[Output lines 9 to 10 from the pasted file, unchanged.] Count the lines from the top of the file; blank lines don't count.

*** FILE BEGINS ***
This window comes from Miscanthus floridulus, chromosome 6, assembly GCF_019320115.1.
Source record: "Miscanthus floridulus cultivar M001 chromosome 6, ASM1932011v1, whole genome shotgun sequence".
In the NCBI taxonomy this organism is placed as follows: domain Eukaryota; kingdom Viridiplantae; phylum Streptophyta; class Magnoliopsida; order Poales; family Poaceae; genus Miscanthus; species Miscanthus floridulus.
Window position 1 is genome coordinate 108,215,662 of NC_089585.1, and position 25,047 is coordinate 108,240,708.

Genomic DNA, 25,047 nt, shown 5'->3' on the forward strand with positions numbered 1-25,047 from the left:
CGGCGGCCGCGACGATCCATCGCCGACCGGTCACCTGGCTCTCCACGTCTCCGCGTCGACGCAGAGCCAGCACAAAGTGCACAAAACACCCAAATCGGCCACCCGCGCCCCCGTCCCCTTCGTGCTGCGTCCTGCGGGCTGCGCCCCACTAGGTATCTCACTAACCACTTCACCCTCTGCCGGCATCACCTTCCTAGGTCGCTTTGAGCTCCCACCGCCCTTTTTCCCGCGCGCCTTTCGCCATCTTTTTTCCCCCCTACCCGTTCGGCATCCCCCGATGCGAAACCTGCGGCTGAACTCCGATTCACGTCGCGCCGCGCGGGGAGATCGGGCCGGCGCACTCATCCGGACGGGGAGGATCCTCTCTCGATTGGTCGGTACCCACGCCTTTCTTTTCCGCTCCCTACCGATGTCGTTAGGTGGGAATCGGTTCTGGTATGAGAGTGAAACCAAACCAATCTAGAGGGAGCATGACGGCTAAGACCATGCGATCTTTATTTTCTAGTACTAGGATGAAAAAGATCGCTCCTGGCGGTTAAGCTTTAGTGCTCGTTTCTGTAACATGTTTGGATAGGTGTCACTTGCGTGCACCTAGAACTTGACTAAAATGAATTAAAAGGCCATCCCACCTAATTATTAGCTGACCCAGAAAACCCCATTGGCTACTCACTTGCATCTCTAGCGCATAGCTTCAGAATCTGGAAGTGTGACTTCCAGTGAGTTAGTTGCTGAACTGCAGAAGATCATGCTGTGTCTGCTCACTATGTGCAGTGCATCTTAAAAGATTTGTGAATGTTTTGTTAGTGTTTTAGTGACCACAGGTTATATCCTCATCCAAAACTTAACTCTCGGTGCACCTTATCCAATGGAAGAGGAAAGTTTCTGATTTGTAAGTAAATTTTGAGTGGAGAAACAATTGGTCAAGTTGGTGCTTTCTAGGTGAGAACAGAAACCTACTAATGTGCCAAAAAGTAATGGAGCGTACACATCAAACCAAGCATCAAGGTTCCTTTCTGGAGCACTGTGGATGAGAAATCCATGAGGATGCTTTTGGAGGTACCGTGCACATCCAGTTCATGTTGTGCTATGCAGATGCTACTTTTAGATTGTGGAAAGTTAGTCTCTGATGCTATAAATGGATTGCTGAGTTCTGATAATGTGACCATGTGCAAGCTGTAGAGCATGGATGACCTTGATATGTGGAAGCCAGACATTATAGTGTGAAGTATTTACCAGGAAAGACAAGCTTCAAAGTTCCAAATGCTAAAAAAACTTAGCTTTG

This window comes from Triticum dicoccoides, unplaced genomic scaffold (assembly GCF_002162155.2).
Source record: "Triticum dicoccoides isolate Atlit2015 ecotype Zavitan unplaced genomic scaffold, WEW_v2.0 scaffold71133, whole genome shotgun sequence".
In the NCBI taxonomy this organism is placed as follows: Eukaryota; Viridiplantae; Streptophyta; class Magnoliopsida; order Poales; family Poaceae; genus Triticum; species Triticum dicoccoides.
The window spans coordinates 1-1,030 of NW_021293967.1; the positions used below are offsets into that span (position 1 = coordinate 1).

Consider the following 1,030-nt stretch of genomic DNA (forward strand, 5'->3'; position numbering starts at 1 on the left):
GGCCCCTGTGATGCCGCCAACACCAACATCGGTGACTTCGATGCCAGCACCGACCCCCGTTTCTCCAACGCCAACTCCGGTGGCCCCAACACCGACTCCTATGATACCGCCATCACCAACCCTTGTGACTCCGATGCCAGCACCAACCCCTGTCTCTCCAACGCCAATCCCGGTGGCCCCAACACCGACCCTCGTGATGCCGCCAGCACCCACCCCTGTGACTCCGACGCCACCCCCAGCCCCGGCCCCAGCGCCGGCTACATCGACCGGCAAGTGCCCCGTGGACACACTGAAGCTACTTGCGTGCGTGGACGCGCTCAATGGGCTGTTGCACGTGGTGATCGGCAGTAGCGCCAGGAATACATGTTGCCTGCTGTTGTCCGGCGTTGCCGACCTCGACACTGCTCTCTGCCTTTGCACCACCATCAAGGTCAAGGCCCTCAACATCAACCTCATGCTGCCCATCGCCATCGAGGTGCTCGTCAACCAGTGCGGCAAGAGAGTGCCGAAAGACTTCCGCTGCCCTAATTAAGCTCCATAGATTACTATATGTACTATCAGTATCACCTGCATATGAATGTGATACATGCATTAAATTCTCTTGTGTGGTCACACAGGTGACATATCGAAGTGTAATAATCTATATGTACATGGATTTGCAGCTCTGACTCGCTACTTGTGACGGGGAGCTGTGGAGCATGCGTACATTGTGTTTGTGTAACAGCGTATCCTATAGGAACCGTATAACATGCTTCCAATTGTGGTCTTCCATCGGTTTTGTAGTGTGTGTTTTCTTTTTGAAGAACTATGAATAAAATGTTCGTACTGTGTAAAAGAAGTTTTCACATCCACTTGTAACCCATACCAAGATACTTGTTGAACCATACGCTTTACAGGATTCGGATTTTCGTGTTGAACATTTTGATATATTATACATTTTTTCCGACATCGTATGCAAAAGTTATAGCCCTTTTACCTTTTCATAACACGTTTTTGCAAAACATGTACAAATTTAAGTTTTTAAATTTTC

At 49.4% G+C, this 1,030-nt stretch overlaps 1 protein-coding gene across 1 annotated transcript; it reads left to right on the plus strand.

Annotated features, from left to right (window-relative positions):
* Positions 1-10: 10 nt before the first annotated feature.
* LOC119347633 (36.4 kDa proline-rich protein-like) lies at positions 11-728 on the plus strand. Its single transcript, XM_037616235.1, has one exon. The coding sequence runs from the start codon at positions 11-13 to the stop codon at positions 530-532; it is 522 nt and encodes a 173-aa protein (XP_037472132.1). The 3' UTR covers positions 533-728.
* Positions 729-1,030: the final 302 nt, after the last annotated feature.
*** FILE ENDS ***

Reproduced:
In the NCBI taxonomy this organism is placed as follows: Eukaryota; Viridiplantae; Streptophyta; class Magnoliopsida; order Poales; family Poaceae; genus Triticum; species Triticum dicoccoides.
The window spans coordinates 1-1,030 of NW_021293967.1; the positions used below are offsets into that span (position 1 = coordinate 1).